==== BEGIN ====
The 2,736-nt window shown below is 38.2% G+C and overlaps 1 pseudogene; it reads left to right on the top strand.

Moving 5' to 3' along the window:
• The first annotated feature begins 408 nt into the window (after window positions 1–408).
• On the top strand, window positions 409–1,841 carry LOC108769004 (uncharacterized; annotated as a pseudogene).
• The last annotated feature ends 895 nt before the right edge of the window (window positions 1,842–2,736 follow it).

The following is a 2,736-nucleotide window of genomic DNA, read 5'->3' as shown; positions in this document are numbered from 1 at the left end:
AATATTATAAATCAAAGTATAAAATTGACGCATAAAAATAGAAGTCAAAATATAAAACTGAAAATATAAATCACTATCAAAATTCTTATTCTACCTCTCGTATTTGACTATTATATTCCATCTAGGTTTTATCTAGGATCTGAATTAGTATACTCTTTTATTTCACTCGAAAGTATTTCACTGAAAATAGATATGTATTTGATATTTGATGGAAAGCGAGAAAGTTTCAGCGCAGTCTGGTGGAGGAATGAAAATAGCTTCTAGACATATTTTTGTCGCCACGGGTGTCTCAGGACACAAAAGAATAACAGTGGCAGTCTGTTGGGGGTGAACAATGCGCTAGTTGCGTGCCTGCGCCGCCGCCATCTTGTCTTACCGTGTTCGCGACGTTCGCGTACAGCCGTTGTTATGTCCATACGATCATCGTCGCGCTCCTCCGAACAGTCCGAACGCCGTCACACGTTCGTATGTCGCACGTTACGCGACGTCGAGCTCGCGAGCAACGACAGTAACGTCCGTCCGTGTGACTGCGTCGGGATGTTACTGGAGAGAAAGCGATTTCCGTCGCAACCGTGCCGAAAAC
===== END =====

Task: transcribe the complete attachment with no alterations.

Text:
The 2,736-nt window shown below is 38.2% G+C and overlaps 1 pseudogene; it reads left to right on the top strand.

Moving 5' to 3' along the window:
• The first annotated feature begins 408 nt into the window (after window positions 1–408).
• On the top strand, window positions 409–1,841 carry LOC108769004 (uncharacterized; annotated as a pseudogene).
• The last annotated feature ends 895 nt before the right edge of the window (window positions 1,842–2,736 follow it).

The following is a 2,736-nucleotide window of genomic DNA, read 5'->3' as shown; positions in this document are numbered from 1 at the left end:
AATATTATAAATCAAAGTATAAAATTGACGCATAAAAATAGAAGTCAAAATATAAAACTGAAAATATAAATCACTATCAAAATTCTTATTCTACCTCTCGTATTTGACTATTATATTCCATCTAGGTTTTATCTAGGATCTGAATTAGTATACTCTTTTATTTCACTCGAAAGTATTTCACTGAAAATAGATATGTATTTGATATTTGATGGAAAGCGAGAAAGTTTCAGCGCAGTCTGGTGGAGGAATGAAAATAGCTTCTAGACATATTTTTGTCGCCACGGGTGTCTCAGGACACAAAAGAATAACAGTGGCAGTCTGTTGGGGGTGAACAATGCGCTAGTTGCGTGCCTGCGCCGCCGCCATCTTGTCTTACCGTGTTCGCGACGTTCGCGTACAGCCGTTGTTATGTCCATACGATCATCGTCGCGCTCCTCCGAACAGTCCGAACGCCGTCACACGTTCGTATGTCGCACGTTACGCGACGTCGAGCTCGCGAGCAACGACAGTAACGTCCGTCCGTGTGACTGCGTCGGGATGTTACTGGAGAGAAAGCGATTTCCGTCGCAACCGTGCCGAAAAC